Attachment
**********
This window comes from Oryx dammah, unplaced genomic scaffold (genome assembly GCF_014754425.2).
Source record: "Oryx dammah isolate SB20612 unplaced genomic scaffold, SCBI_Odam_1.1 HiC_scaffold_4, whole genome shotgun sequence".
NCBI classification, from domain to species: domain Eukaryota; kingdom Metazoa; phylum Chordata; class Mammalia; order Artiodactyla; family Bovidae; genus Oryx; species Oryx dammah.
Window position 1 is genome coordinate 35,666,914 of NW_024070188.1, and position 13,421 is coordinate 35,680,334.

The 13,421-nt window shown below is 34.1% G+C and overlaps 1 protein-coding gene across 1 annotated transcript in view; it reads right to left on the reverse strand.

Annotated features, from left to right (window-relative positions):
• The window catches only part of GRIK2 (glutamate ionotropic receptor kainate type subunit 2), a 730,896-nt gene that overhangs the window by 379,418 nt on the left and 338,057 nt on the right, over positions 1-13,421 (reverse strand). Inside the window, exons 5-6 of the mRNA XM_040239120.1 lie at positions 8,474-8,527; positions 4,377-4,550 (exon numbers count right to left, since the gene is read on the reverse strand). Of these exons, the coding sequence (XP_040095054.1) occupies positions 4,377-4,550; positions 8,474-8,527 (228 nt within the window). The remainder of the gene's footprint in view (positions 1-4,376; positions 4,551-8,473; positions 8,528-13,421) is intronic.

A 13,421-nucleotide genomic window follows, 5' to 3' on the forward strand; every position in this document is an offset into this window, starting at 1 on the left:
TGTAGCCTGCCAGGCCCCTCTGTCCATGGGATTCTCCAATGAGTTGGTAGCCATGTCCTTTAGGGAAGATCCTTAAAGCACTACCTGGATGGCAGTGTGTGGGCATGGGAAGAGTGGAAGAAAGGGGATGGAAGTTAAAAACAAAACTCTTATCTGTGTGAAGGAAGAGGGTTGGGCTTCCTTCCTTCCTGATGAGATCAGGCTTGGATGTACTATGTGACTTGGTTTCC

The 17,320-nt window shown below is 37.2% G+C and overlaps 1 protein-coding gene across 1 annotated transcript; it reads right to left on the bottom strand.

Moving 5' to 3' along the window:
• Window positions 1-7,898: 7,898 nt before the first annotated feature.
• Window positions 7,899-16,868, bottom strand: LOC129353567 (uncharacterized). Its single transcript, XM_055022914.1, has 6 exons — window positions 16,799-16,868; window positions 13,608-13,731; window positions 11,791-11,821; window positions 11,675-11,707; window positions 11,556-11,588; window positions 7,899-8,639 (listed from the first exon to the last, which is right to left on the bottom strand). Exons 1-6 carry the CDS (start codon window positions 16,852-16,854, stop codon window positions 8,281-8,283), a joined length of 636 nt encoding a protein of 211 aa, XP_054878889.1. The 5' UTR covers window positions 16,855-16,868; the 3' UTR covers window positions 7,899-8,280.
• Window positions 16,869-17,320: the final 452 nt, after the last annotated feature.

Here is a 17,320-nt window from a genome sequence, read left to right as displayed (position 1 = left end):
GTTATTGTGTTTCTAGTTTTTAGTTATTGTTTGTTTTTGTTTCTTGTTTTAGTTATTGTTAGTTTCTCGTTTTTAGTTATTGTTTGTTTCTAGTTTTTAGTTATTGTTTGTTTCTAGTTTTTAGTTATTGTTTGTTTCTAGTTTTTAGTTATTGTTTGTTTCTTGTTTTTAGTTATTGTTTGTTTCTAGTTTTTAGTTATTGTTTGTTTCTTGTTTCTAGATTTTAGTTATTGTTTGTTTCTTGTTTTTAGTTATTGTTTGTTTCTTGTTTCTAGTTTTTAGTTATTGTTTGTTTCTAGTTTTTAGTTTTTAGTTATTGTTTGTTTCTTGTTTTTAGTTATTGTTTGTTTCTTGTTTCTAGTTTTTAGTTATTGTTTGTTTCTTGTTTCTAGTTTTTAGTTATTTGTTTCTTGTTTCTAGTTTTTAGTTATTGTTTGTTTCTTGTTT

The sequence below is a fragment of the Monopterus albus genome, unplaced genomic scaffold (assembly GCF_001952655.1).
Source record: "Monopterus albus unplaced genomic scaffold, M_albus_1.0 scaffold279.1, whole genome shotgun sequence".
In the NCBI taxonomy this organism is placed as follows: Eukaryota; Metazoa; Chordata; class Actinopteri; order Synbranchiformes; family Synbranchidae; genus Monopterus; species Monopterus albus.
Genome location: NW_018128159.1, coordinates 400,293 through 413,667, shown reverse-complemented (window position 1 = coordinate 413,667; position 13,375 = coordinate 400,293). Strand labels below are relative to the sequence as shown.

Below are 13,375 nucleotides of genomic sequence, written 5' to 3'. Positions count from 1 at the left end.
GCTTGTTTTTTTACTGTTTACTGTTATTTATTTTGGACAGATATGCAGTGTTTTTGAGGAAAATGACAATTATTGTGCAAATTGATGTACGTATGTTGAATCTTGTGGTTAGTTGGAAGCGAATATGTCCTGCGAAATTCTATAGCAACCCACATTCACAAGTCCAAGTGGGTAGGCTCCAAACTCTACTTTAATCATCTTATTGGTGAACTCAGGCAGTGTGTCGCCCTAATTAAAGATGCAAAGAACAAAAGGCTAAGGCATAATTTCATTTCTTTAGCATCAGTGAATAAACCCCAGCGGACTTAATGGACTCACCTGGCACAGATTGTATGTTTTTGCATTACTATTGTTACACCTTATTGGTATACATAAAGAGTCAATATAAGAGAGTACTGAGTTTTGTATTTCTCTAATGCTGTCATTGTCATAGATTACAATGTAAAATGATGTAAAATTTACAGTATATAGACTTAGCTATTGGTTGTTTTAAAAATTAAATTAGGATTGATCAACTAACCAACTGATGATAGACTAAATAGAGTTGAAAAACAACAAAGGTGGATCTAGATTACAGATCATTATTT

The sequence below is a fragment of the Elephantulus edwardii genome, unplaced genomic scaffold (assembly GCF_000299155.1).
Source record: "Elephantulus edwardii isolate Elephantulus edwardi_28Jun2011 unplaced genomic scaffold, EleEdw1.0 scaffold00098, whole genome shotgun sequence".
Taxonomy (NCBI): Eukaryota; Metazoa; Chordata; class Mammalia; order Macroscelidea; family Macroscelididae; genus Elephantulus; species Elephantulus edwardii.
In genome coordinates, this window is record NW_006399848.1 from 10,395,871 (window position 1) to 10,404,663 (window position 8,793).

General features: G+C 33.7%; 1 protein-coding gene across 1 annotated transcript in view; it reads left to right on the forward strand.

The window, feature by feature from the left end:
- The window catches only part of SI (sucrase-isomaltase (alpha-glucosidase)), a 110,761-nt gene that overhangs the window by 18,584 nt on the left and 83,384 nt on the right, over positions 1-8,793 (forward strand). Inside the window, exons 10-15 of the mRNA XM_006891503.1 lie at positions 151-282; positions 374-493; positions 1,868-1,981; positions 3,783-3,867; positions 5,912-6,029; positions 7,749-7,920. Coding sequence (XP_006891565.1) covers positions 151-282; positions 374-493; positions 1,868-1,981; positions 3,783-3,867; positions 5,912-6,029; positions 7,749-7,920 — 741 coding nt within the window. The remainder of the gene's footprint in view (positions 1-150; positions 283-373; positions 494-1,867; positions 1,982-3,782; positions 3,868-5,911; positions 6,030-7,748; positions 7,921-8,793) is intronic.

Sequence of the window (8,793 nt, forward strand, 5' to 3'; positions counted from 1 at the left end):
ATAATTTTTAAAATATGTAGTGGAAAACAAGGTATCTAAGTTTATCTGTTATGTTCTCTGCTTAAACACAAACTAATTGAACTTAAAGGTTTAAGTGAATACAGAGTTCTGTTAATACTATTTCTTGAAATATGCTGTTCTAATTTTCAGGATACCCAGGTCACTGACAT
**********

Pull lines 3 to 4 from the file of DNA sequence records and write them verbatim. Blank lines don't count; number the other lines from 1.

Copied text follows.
NCBI classification, from domain to species: domain Eukaryota; kingdom Metazoa; phylum Chordata; class Mammalia; order Artiodactyla; family Bovidae; genus Oryx; species Oryx dammah.
Window position 1 is genome coordinate 35,666,914 of NW_024070188.1, and position 13,421 is coordinate 35,680,334.